Magic and fantasy are everywhere. Ghanaian Ak’uaba dolls have become a popular talisman for childless North American baby boomers who still hope for a child (Worthington 1997). Halloween is in vogue as an adult holiday (Santino 1994). Television shows such as the X-Files (Kozinets 1996) and Buffy the Vampire Slayer are wildly popular. Extreme leisure experiences that offer personal transformation have experienced dramatic growth in participation (Caudron 1992). Life magazine reports that 48 per cent of Americans believe in astrology. In a 1984 National Opinion Research Council study 67 per cent of respondents said that they had experienced extrasensory perception, while an earlier survey found that 35 per cent of respondents felt very close to some powerful, external spiritual force (Blum and Golitzin 1991; Miller 1997). Fifteen different African-derived medical and magical systems thrive in the New World, including Haitian-inspired Hoodoo and Conjure, and Cuban-inspired Santeria in the USA. Umbanda, an Afro-Brazilian religion, is estimated to reach 30 million largely white, middle-class followers primarily in Brazil (Voeks 1997:2). Successful entrepreneurs like Anita Roddick of the Body Shop and Richard Branson of the Virgin Empire consult specialists in the Chinese art of feng shui or luck management (McSherry 1996). What is this resurgence of magic and fantasy all about?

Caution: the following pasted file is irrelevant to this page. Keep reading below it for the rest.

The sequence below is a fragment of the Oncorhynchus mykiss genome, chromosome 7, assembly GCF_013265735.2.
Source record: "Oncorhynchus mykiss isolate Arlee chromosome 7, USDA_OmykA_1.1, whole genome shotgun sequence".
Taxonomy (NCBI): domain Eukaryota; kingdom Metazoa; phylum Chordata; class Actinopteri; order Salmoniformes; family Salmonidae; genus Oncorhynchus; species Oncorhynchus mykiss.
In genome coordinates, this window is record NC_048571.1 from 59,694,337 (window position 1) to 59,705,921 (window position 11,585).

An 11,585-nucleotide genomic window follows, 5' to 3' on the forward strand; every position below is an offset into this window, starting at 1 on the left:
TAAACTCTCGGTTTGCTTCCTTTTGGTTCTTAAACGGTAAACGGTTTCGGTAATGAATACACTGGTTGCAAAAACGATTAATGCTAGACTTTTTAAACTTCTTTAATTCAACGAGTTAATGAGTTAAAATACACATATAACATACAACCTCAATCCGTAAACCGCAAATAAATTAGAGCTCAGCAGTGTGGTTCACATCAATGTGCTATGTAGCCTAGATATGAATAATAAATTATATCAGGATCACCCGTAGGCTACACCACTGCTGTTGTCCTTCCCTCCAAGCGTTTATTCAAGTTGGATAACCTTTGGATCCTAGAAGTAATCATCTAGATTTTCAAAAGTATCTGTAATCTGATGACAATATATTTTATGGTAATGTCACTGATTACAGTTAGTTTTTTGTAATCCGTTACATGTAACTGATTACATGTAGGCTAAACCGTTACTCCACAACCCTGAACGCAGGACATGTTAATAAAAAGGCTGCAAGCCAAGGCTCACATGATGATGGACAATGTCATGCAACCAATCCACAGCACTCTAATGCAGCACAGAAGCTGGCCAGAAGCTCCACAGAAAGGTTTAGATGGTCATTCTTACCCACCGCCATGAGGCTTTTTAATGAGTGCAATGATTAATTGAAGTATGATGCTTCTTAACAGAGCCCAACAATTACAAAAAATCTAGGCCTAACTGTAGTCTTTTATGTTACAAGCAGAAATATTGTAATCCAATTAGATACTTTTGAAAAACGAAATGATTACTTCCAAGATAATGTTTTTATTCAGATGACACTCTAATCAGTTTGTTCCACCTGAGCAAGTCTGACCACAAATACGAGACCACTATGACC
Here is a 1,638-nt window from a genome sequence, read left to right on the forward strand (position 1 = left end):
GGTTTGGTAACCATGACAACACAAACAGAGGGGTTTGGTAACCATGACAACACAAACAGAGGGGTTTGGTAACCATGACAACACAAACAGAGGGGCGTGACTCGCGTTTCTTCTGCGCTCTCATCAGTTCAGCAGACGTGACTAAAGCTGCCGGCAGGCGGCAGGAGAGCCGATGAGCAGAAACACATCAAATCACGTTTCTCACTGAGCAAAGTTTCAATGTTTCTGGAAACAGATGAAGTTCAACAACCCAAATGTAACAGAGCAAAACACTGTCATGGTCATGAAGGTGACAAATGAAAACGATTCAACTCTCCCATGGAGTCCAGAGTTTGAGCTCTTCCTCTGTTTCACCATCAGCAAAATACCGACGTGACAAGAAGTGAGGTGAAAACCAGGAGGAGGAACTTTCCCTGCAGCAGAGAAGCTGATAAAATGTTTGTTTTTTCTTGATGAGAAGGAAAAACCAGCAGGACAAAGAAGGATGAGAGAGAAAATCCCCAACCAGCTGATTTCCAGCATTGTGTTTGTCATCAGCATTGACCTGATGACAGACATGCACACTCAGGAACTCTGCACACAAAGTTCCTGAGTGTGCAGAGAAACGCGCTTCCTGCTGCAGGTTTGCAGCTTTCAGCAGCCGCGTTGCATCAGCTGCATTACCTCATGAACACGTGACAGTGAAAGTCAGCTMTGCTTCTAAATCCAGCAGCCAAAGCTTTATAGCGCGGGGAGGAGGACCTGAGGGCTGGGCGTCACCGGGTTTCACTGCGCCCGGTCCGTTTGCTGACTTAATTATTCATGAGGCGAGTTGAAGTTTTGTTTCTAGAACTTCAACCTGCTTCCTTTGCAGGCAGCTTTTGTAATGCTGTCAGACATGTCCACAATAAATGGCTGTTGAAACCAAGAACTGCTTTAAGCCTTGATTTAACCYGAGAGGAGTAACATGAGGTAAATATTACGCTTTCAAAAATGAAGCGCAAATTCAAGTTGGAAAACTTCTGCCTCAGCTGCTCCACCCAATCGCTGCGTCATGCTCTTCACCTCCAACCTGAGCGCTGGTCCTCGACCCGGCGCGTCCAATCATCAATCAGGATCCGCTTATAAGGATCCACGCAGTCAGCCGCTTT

ASJC Scopus subject areas
- Economics, Econometrics and Finance(all)
- Business, Management and Accounting(all)